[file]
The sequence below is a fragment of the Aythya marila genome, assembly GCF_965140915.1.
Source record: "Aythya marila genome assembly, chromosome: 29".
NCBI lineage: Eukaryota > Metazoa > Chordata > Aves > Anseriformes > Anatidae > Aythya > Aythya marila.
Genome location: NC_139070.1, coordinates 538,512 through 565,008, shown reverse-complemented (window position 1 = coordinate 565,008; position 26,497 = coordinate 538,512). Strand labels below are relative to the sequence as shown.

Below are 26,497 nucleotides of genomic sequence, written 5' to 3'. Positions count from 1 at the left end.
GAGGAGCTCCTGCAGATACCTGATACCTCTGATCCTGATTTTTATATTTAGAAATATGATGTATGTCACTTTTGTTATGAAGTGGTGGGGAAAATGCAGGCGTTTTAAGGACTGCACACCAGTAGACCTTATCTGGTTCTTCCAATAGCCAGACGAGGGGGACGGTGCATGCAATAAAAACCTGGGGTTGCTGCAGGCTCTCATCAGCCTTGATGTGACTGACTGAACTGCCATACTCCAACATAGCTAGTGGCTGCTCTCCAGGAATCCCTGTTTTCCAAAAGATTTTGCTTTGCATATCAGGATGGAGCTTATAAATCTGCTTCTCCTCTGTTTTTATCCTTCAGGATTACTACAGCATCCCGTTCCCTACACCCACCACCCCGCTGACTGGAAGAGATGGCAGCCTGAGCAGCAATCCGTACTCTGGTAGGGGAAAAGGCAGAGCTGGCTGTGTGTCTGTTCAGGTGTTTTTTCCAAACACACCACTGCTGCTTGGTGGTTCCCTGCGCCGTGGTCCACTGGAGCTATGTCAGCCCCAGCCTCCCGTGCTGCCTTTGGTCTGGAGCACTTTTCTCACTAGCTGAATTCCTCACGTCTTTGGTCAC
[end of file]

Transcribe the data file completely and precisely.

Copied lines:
The sequence below is a fragment of the Aythya marila genome, assembly GCF_965140915.1.
Source record: "Aythya marila genome assembly, chromosome: 29".
NCBI lineage: Eukaryota > Metazoa > Chordata > Aves > Anseriformes > Anatidae > Aythya > Aythya marila.
Genome location: NC_139070.1, coordinates 538,512 through 565,008, shown reverse-complemented (window position 1 = coordinate 565,008; position 26,497 = coordinate 538,512). Strand labels below are relative to the sequence as shown.

Below are 26,497 nucleotides of genomic sequence, written 5' to 3'. Positions count from 1 at the left end.
GAGGAGCTCCTGCAGATACCTGATACCTCTGATCCTGATTTTTATATTTAGAAATATGATGTATGTCACTTTTGTTATGAAGTGGTGGGGAAAATGCAGGCGTTTTAAGGACTGCACACCAGTAGACCTTATCTGGTTCTTCCAATAGCCAGACGAGGGGGACGGTGCATGCAATAAAAACCTGGGGTTGCTGCAGGCTCTCATCAGCCTTGATGTGACTGACTGAACTGCCATACTCCAACATAGCTAGTGGCTGCTCTCCAGGAATCCCTGTTTTCCAAAAGATTTTGCTTTGCATATCAGGATGGAGCTTATAAATCTGCTTCTCCTCTGTTTTTATCCTTCAGGATTACTACAGCATCCCGTTCCCTACACCCACCACCCCGCTGACTGGAAGAGATGGCAGCCTGAGCAGCAATCCGTACTCTGGTAGGGGAAAAGGCAGAGCTGGCTGTGTGTCTGTTCAGGTGTTTTTTCCAAACACACCACTGCTGCTTGGTGGTTCCCTGCGCCGTGGTCCACTGGAGCTATGTCAGCCCCAGCCTCCCGTGCTGCCTTTGGTCTGGAGCACTTTTCTCACTAGCTGAATTCCTCACGTCTTTGGTCAC